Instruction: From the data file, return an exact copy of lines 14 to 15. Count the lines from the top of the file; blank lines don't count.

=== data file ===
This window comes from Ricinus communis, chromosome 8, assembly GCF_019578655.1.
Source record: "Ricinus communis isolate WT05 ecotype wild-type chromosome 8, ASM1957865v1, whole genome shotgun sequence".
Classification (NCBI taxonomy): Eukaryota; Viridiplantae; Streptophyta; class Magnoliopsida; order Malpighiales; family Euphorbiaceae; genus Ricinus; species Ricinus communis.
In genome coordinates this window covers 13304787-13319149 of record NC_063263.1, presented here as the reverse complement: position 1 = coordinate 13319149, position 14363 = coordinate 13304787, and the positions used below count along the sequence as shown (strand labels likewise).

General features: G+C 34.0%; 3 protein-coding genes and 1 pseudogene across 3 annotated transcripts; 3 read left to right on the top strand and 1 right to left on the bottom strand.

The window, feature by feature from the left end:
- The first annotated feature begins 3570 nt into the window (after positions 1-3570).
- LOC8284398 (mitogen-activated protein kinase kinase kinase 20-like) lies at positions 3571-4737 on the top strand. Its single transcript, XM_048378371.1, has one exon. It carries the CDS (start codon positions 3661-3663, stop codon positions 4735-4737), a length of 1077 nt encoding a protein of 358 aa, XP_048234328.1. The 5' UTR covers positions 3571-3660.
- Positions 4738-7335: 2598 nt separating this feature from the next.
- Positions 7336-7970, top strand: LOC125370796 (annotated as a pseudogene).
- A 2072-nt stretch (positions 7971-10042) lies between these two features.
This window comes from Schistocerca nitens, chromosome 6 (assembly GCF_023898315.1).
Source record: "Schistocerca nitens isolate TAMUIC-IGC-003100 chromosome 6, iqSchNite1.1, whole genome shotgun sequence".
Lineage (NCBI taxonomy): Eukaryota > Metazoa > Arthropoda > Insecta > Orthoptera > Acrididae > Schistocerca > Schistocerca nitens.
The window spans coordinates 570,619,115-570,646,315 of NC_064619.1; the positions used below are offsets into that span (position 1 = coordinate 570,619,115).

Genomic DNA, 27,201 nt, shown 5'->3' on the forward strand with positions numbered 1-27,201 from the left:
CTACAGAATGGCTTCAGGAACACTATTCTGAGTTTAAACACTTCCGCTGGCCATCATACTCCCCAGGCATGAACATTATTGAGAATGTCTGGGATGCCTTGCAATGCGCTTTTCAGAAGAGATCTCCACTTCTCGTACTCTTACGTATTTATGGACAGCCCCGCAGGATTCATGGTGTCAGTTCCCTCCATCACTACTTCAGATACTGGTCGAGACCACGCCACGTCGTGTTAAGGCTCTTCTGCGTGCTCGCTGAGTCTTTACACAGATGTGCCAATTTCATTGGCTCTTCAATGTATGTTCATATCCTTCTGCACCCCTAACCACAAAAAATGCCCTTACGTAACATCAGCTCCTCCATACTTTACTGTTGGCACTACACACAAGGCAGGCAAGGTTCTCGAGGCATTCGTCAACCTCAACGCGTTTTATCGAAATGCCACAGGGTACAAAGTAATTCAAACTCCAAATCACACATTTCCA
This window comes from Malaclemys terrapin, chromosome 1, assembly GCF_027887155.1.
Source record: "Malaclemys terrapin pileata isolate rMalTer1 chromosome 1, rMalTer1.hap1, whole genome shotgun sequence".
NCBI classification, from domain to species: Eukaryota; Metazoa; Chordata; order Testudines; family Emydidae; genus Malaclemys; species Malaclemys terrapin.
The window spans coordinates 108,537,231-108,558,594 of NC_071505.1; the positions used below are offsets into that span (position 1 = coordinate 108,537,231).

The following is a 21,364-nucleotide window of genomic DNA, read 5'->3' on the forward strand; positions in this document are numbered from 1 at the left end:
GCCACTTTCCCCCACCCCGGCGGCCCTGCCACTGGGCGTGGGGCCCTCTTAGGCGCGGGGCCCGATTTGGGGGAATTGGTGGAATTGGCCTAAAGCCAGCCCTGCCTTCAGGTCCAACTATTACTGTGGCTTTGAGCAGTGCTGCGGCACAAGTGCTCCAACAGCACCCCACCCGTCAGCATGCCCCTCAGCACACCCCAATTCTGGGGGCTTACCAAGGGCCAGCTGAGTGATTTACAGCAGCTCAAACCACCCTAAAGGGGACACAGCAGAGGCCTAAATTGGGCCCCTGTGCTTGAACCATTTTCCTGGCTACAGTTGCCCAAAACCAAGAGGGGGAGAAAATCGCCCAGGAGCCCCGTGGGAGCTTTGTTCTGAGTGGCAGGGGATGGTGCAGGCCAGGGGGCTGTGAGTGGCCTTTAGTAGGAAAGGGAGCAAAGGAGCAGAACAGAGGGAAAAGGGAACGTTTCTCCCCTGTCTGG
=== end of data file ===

Lineage (NCBI taxonomy): Eukaryota > Metazoa > Arthropoda > Insecta > Orthoptera > Acrididae > Schistocerca > Schistocerca nitens.
The window spans coordinates 570,619,115-570,646,315 of NC_064619.1; the positions used below are offsets into that span (position 1 = coordinate 570,619,115).